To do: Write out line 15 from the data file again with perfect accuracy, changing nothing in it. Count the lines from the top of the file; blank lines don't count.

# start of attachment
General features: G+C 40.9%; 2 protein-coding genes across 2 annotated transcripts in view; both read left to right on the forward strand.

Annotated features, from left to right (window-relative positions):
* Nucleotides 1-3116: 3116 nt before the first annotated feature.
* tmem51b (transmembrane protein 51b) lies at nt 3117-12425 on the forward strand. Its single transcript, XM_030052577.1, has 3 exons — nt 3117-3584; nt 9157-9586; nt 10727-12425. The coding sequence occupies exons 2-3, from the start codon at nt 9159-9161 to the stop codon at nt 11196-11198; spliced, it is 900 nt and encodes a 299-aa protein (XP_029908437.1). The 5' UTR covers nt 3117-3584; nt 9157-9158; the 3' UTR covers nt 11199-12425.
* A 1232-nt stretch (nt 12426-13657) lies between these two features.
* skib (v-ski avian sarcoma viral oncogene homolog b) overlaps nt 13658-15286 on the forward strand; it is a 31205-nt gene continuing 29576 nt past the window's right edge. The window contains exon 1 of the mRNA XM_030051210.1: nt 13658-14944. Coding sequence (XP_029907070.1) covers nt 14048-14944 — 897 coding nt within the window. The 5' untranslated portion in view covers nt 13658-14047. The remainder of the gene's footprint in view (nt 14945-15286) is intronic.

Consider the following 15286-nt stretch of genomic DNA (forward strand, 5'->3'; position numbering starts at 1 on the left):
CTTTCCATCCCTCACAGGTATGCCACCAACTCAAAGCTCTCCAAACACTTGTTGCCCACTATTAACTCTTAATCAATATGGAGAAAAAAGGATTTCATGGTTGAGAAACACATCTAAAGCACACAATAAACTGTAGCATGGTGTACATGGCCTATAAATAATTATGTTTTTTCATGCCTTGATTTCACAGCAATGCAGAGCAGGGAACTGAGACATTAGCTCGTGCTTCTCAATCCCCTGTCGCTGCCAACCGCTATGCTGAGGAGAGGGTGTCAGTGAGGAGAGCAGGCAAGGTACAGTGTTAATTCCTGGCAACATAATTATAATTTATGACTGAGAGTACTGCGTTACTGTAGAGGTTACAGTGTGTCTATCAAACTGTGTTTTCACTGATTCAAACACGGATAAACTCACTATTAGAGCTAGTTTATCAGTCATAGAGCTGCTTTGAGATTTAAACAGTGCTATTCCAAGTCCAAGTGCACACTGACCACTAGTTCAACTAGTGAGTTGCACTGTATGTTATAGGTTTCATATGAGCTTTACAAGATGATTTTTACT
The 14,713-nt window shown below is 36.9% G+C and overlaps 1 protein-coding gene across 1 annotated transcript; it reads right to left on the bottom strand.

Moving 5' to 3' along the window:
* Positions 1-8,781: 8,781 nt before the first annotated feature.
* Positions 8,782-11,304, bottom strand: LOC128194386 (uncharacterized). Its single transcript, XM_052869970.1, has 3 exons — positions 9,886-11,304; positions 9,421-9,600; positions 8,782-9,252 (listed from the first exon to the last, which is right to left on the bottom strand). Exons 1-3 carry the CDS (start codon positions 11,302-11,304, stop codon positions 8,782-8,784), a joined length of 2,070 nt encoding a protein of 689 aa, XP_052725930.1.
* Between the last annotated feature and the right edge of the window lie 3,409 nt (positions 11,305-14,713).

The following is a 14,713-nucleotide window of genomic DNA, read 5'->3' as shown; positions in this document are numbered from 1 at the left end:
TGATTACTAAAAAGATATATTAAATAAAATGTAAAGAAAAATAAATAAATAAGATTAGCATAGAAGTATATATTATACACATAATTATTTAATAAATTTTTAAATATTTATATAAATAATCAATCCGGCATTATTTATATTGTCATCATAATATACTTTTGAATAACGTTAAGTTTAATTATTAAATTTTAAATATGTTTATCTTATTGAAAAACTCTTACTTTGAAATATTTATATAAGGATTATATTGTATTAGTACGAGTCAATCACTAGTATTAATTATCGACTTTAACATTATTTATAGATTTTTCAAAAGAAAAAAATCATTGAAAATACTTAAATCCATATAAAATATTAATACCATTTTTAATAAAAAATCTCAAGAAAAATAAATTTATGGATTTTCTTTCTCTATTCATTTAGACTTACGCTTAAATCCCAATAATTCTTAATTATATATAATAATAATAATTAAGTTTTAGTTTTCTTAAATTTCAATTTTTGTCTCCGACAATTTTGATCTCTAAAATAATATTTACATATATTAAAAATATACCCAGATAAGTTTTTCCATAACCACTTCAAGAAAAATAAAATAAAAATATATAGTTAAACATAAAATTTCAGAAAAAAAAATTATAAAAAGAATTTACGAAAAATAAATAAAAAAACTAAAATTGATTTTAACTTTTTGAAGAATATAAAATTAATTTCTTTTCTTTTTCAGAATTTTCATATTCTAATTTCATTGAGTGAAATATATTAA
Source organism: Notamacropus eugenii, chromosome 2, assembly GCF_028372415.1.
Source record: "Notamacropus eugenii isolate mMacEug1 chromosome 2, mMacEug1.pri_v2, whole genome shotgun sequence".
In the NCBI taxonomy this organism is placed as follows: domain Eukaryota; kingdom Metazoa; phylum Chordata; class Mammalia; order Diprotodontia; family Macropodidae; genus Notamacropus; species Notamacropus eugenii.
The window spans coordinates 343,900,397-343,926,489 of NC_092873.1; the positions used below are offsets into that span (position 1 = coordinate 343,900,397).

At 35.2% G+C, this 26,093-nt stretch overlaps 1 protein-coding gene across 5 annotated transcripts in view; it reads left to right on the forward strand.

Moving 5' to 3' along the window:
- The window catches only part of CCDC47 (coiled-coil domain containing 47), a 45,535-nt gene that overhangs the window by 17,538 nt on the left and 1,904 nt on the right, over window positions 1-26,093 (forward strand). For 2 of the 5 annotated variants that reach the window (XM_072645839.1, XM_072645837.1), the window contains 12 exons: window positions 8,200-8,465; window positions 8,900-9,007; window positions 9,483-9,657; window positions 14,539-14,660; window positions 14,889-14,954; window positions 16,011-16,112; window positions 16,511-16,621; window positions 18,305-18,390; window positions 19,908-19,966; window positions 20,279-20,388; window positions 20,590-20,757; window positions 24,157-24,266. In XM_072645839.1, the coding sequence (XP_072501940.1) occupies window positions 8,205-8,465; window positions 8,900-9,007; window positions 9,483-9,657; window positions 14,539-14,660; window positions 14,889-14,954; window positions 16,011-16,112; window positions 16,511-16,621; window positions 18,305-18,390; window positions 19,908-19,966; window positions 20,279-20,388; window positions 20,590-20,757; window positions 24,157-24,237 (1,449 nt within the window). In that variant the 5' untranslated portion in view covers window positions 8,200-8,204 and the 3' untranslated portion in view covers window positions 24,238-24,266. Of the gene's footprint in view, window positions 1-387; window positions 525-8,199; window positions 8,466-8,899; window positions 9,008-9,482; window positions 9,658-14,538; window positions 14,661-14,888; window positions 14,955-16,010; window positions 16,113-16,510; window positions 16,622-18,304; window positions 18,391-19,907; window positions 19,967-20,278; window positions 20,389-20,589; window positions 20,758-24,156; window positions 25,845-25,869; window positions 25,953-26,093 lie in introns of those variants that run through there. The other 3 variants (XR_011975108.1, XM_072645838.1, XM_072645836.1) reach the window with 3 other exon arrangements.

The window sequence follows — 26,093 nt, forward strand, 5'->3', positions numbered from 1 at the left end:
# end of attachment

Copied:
TGATTACTAAAAAGATATATTAAATAAAATGTAAAGAAAAATAAATAAATAAGATTAGCATAGAAGTATATATTATACACATAATTATTTAATAAATTTTTAAATATTTATATAAATAATCAATCCGGCATTATTTATATTGTCATCATAATATACTTTTGAATAACGTTAAGTTTAATTATTAAATTTTAAATATGTTTATCTTATTGAAAAACTCTTACTTTGAAATATTTATATAAGGATTATATTGTATTAGTACGAGTCAATCACTAGTATTAATTATCGACTTTAACATTATTTATAGATTTTTCAAAAGAAAAAAATCATTGAAAATACTTAAATCCATATAAAATATTAATACCATTTTTAATAAAAAATCTCAAGAAAAATAAATTTATGGATTTTCTTTCTCTATTCATTTAGACTTACGCTTAAATCCCAATAATTCTTAATTATATATAATAATAATAATTAAGTTTTAGTTTTCTTAAATTTCAATTTTTGTCTCCGACAATTTTGATCTCTAAAATAATATTTACATATATTAAAAATATACCCAGATAAGTTTTTCCATAACCACTTCAAGAAAAATAAAATAAAAATATATAGTTAAACATAAAATTTCAGAAAAAAAAATTATAAAAAGAATTTACGAAAAATAAATAAAAAAACTAAAATTGATTTTAACTTTTTGAAGAATATAAAATTAATTTCTTTTCTTTTTCAGAATTTTCATATTCTAATTTCATTGAGTGAAATATATTAA